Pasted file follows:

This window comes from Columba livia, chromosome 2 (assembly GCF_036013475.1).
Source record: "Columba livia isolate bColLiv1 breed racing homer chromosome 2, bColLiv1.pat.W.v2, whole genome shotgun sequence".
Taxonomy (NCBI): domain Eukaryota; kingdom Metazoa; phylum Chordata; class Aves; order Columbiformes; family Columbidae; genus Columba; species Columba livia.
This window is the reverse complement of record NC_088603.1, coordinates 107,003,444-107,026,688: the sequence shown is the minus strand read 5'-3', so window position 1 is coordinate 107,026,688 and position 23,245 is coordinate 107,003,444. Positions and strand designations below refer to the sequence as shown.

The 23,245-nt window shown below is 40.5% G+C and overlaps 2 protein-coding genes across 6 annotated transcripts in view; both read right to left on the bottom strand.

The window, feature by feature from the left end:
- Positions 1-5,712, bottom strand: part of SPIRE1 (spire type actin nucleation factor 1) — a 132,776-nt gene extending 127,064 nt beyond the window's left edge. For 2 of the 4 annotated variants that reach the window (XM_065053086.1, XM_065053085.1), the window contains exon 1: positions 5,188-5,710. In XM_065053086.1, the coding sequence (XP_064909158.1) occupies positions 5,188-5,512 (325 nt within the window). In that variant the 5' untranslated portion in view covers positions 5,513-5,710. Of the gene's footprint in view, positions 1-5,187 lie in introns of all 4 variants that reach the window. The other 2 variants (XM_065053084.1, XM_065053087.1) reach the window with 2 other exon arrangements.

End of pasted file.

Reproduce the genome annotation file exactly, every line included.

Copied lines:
This window comes from Columba livia, chromosome 2 (assembly GCF_036013475.1).
Source record: "Columba livia isolate bColLiv1 breed racing homer chromosome 2, bColLiv1.pat.W.v2, whole genome shotgun sequence".
Taxonomy (NCBI): domain Eukaryota; kingdom Metazoa; phylum Chordata; class Aves; order Columbiformes; family Columbidae; genus Columba; species Columba livia.
This window is the reverse complement of record NC_088603.1, coordinates 107,003,444-107,026,688: the sequence shown is the minus strand read 5'-3', so window position 1 is coordinate 107,026,688 and position 23,245 is coordinate 107,003,444. Positions and strand designations below refer to the sequence as shown.

The 23,245-nt window shown below is 40.5% G+C and overlaps 2 protein-coding genes across 6 annotated transcripts in view; both read right to left on the bottom strand.

The window, feature by feature from the left end:
- Positions 1-5,712, bottom strand: part of SPIRE1 (spire type actin nucleation factor 1) — a 132,776-nt gene extending 127,064 nt beyond the window's left edge. For 2 of the 4 annotated variants that reach the window (XM_065053086.1, XM_065053085.1), the window contains exon 1: positions 5,188-5,710. In XM_065053086.1, the coding sequence (XP_064909158.1) occupies positions 5,188-5,512 (325 nt within the window). In that variant the 5' untranslated portion in view covers positions 5,513-5,710. Of the gene's footprint in view, positions 1-5,187 lie in introns of all 4 variants that reach the window. The other 2 variants (XM_065053084.1, XM_065053087.1) reach the window with 2 other exon arrangements.